Reflecting on four years: How Skidmore allowed me to be myself, whatever that is
A few nights ago, while walking to the library for what I realized was going to be one of the last times, my friend Cheyenne and I were struck by a near-simultaneous feeling of strangeness.
It was a warm night, and the leaves on the trees had begun to sprout, and the pathway was wet from a brief rain earlier on in the day. The library appeared as a surreal vision of light in the dewy mist.
I turned to Cheyenne and told her it was weird that we were set to graduate in some two weeks, that our four years of college were about to run out, like the hourglass of some childhood board game.
She reciprocated my feelings, and added that though it was four years, she could still envision in her mind the moments that made up her freshman year, the first nerve-wracking days on the Skidmore campus.
Like her, I could picture my first days at Skidmore: the overcast morning drive, cooped up with my siblings in the family car, and then unloading my things.
My parents worried that I was forgetting something—an extension cord, maybe?—and I insisted that it was fine, that I could take the bus to Target and all would be okay.
I longed for them to leave and longed for them to stay; they were, at once, my anxiety and my calm.
Later that day, I didn’t look when the family car backed out of the parking space outside my freshman residence hall and disappeared from campus, because all I could allow myself to feel in that moment was excitement for what was to come.
I jettisoned everything else—lingering stress, worries about making friends and getting along with roommates, feelings of displacement—from my mind. I squelched the occasional thought that maybe some freak situation would arise in which the only thing that could come to my aid was an extension cord.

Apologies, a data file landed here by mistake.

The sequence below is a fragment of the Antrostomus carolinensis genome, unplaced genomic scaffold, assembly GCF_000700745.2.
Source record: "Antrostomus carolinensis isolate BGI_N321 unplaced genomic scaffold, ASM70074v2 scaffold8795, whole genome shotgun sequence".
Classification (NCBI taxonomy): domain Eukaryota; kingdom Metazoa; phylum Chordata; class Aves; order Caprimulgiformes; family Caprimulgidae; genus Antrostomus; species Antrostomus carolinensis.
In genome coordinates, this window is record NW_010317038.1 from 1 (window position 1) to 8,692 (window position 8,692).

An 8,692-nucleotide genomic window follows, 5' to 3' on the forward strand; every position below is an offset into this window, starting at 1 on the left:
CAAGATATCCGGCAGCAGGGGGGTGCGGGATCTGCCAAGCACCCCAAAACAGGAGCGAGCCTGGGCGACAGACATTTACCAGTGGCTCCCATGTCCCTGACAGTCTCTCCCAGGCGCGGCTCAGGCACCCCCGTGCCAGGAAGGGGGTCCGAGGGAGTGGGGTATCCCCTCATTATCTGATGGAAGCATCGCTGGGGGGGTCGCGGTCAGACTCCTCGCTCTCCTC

And that burgeoning sense of excitement, as it turned out, was warranted. Skidmore gradually became one of the best decisions I have ever made, for a lot of different reasons.
I made friends, some of whom I’m still exceptionally close with four years later, and some of whom I simply smile at when we pass on our separate routes to class or spot each other downtown.
I took classes on subjects I wouldn’t have engaged with before: among those, a creative writing course that inspired me to pursue what has become the foundation of my undergraduate career in fiction-writing.
I made stupid decisions, and then smart ones.
I pushed myself to be independent.
I challenged myself to be more politically active, to try to understand the unique plights of others.
I befriended people who impelled me to be a better person myself—who inspired me, and who continue to do so.
It was this Skidmore—the students, the professors, the classes, the hard winters and the enlivening springs, the long nights spent studying, the long nights spent talking and laughing—that allowed me to be myself, whatever that was freshman year, and whatever that is now. I am grateful beyond words.
And this is what had made that moment with Cheyenne on the pathway to the library so strange, the same feeling that had made my first day so strange: we were happy and sad at the same time—we knew that our time in college was coming to an end, that come next fall we would be in different cities, doing different things. We would talk to one another primarily over the phone, in text-messages sent in spare moments.
But we also knew that these quick four years had shaped us into better people than we were when we got here, had allowed us something timeless and invaluable.
And now I feel that same excitement that I did on that first day, but this time I don’t need to jettison anything, because I know that good and bad things will come, but that Skidmore at least has been something unequivocally good.
Brian Allan '17 is the 2016–17 student blogger in the Office of Communications and Marketing. A double major in English and Spanish with a minor in media and film studies, he has provided a unique student insight into Life at Skidmore.